“It’s highly likely that all the new capacity will come onstream at a time when the US is pushing towards protectionism. This makes it critical for the US industry to move away from wishful thinking about selling all the new PE capacity into Asia and other foreign markets. They will have to refocus on creating domestic demand.”
Hodges believes it is critical to look at new opportunities in areas such as water and food; otherwise the industry will not be able to sell these new volumes. “Companies will move towards being designers of materials and solutions. There are opportunities as well as threats for people who can revise their business models. It’s critical for people to take decisions now.”
He highlights the example of California which has been in drought for the last five years. “Why not sell more PE pipes as we know that 40% of water is lost before it reaches the consumer. Why waste capital on new reservoirs when you are going to lose 40%?”
He also suggests developing materials for intelligent packaging to tell people when food is really out of date because 35% of food is currently thrown away.
“There must be a big focus on being efficient: these are enormous markets and the industry needs to become more demand-focused. Some of the new [wave of ethane-based] plants will struggle but in principal there is a lot of new demand that could be generated by taking a demand-orientated approach.”
Looking globally, a new political and trading power block will develop as a result of China’s “One Belt One Road” policy which includes countries representing 40% of global GDP, says Hodges. This strategy aims to boost cooperation and trade between China and around 60 countries including Russia, much of eastern Europe, Asia including India and Indonesia, and parts of North Africa and the Middle East.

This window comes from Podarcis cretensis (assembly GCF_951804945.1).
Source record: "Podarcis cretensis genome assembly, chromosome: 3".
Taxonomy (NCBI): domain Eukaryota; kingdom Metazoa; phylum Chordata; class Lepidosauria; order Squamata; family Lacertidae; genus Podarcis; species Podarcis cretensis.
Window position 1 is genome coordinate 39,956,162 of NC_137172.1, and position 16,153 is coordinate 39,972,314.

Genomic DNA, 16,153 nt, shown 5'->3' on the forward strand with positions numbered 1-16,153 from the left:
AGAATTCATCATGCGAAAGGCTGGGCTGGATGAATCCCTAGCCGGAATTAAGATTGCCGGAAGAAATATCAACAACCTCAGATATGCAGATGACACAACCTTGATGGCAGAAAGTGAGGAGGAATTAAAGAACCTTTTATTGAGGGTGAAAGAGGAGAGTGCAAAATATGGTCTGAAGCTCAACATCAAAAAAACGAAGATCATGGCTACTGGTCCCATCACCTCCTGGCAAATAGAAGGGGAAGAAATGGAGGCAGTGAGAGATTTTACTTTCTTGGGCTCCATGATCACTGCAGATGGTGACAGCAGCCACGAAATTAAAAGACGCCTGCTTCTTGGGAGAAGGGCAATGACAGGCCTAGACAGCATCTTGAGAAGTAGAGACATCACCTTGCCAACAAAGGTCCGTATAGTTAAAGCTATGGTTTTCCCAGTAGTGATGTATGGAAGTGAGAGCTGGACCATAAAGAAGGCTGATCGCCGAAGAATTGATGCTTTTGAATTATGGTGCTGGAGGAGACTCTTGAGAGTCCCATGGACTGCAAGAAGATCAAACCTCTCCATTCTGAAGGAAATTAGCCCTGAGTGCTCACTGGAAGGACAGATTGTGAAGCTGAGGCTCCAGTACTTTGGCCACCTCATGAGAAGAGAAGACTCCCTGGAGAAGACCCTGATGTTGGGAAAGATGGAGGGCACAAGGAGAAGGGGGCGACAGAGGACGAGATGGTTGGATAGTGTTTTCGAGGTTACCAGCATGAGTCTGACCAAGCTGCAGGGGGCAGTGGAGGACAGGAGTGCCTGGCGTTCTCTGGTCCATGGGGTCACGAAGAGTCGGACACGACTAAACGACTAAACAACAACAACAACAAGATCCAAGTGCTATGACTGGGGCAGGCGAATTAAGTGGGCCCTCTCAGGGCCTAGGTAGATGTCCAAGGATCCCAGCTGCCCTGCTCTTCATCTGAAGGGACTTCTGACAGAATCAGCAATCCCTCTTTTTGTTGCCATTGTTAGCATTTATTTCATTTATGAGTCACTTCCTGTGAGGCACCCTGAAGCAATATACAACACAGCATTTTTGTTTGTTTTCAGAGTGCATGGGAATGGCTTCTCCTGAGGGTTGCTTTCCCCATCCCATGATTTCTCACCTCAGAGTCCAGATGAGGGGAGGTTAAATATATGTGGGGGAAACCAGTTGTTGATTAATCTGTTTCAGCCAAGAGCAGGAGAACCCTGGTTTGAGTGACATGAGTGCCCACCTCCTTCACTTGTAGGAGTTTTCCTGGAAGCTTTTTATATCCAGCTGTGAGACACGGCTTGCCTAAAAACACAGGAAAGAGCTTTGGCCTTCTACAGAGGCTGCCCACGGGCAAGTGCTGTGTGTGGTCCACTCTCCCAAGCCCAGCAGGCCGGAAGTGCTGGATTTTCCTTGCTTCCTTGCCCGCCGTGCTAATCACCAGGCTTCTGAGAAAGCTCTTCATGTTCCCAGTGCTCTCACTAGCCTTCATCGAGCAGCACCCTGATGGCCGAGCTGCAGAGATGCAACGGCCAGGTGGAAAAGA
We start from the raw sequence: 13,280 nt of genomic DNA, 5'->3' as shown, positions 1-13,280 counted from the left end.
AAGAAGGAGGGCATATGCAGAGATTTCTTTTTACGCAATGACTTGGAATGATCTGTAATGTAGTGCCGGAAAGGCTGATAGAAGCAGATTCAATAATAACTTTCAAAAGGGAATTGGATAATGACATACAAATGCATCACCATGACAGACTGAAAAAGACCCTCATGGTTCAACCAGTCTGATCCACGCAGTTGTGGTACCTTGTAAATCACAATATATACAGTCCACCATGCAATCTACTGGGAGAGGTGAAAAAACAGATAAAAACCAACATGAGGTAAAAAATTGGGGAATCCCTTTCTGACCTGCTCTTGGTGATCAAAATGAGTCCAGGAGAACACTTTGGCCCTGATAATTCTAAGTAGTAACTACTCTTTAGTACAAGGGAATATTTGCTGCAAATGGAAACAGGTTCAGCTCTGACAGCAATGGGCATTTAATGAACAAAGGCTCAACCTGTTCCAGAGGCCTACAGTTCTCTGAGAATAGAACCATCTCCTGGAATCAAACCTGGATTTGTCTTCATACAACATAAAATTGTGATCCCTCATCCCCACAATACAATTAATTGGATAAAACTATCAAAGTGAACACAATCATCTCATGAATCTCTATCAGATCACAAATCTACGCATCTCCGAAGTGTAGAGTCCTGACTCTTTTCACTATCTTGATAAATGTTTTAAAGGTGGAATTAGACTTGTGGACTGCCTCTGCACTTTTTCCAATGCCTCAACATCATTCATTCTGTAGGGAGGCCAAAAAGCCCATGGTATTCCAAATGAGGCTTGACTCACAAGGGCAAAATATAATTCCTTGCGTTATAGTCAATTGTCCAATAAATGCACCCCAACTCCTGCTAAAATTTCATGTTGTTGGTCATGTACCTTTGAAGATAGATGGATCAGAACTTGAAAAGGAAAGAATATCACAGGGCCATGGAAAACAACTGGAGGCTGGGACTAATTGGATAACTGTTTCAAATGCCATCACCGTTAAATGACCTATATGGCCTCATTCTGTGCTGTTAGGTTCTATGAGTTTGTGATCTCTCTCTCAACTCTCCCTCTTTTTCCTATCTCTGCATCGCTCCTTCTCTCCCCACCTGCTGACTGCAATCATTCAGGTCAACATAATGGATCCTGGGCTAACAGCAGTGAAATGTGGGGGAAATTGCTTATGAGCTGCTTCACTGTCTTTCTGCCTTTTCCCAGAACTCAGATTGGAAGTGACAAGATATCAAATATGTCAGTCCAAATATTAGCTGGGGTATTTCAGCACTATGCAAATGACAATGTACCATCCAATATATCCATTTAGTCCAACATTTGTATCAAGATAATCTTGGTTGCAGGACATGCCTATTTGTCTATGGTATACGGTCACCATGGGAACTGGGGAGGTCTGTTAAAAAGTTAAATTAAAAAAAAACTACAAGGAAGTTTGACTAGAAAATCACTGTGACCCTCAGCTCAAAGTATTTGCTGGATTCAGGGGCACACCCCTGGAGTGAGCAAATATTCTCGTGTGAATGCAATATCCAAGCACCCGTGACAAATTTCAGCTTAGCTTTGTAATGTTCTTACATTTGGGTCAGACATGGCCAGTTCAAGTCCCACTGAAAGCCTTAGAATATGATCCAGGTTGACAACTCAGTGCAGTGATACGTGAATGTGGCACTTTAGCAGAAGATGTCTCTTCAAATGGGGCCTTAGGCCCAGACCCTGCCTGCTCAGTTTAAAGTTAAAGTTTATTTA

Hodges also believes the chemical industry should adopt the use of smaller, leaner and more efficient manufacturing systems.
“In an uncertain world the biggest risk is that you can’t sell product: this was always the risk before and it is today. We need smaller, more flexible, cheaper production with units located next to customers, as well as a greater focus on sustainability in the plastics chain.”
“We won’t return to a world of unbridled production – services and solutions are the way smart companies will make money in the future.”
Imagine your government decided to shutdown most of the industry in two major cities for 2 weeks or more? Say Detroit and Chicago in the US, or Milan and Turin in Italy, or Leeds and Manchester in the UK. Now you will have some idea of the scale of the shutdowns being mandated in China for Shanghai and Ningbo ahead of the G20 Summit in Hangzhou on September 4-5.
The reason is the need to improve air quality during the summit, as I noted last month.
Hangzhou itself is China’s 4th largest city, with a population of 21m. And as the map shows, it is bordered by Shanghai (with 24m people), and Ningbo (8m people). Together, they are one of the biggest industrial conurbations in the world.
Now, as ICIS news reports, more details are starting to emerge of the scale of the likely disruption:
“Hangzhou is home to major polyester producers, which are expected to implement the prescribed temporary measures to curb pollution until after the summit, market sources said.
“For Shanghai, the production cuts and shutdowns will take effect from 24 August to 6 September, according to a document published on the Shanghai Environment Protection Bureau website. Other industries such as steel, coking and cement sectors in Shanghai are also being required to restrict production for a prescribed period, based on the document.
“In Ningbo City, a number of industries were likewise given orders to help out in the efforts to reduce pollution in preparation for the G20 summit. Cement, non-ferrous metal, chemical fibre companies are due to shut down their plants during the summit, while refining and chemical companies must reduce operation more than 50%, according an official statement obtained by ICIS.”
More information will obviously follow in the next few weeks. But already details have begun to emerge on the scale of the planned shutdowns in Ningbo:
- In the polyester sector, Yisheng Petrochemical will shut 5 million tonnes of PTA capacity
- In polyurethanes, Wanhua Chemical will shut 1.2 million tonnes of MDI capacity
- There will also be 1.2 million tonnes of propylene capacity shutdown
- In addition, production of at least 16 major petrochemicals will be disrupted including PVC, ethylene, styrene. ethylene glycol, acrylic acid and polypropylene
- CNOOC’s Ningbo Daxie refinery complex will also be operating at reduced rates